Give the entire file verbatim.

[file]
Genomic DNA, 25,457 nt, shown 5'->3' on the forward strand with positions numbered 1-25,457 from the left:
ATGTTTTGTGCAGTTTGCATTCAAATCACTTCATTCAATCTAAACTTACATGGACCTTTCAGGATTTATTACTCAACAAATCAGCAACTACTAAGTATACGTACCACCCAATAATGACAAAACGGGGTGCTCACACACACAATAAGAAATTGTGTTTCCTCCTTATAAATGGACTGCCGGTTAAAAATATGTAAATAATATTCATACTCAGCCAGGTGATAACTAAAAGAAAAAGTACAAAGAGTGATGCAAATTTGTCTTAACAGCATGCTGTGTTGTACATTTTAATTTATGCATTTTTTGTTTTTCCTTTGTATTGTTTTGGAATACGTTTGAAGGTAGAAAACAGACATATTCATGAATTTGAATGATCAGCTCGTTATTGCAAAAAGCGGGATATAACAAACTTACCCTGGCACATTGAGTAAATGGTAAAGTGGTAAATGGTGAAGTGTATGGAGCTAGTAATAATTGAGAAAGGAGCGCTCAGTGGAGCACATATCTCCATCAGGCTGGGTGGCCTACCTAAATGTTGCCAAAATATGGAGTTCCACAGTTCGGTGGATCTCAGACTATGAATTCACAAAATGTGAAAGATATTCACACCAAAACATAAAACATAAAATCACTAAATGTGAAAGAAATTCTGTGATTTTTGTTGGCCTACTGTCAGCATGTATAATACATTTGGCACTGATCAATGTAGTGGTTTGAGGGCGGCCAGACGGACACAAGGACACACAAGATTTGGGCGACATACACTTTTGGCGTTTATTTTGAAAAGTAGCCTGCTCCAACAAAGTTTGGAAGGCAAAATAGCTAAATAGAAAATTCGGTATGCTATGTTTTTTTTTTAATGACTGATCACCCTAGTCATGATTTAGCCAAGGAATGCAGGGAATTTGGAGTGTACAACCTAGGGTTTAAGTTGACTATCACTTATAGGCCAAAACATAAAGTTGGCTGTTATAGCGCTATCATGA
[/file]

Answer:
Genomic DNA, 25,457 nt, shown 5'->3' on the forward strand with positions numbered 1-25,457 from the left:
ATGTTTTGTGCAGTTTGCATTCAAATCACTTCATTCAATCTAAACTTACATGGACCTTTCAGGATTTATTACTCAACAAATCAGCAACTACTAAGTATACGTACCACCCAATAATGACAAAACGGGGTGCTCACACACACAATAAGAAATTGTGTTTCCTCCTTATAAATGGACTGCCGGTTAAAAATATGTAAATAATATTCATACTCAGCCAGGTGATAACTAAAAGAAAAAGTACAAAGAGTGATGCAAATTTGTCTTAACAGCATGCTGTGTTGTACATTTTAATTTATGCATTTTTTGTTTTTCCTTTGTATTGTTTTGGAATACGTTTGAAGGTAGAAAACAGACATATTCATGAATTTGAATGATCAGCTCGTTATTGCAAAAAGCGGGATATAACAAACTTACCCTGGCACATTGAGTAAATGGTAAAGTGGTAAATGGTGAAGTGTATGGAGCTAGTAATAATTGAGAAAGGAGCGCTCAGTGGAGCACATATCTCCATCAGGCTGGGTGGCCTACCTAAATGTTGCCAAAATATGGAGTTCCACAGTTCGGTGGATCTCAGACTATGAATTCACAAAATGTGAAAGATATTCACACCAAAACATAAAACATAAAATCACTAAATGTGAAAGAAATTCTGTGATTTTTGTTGGCCTACTGTCAGCATGTATAATACATTTGGCACTGATCAATGTAGTGGTTTGAGGGCGGCCAGACGGACACAAGGACACACAAGATTTGGGCGACATACACTTTTGGCGTTTATTTTGAAAAGTAGCCTGCTCCAACAAAGTTTGGAAGGCAAAATAGCTAAATAGAAAATTCGGTATGCTATGTTTTTTTTTTAATGACTGATCACCCTAGTCATGATTTAGCCAAGGAATGCAGGGAATTTGGAGTGTACAACCTAGGGTTTAAGTTGACTATCACTTATAGGCCAAAACATAAAGTTGGCTGTTATAGCGCTATCATGA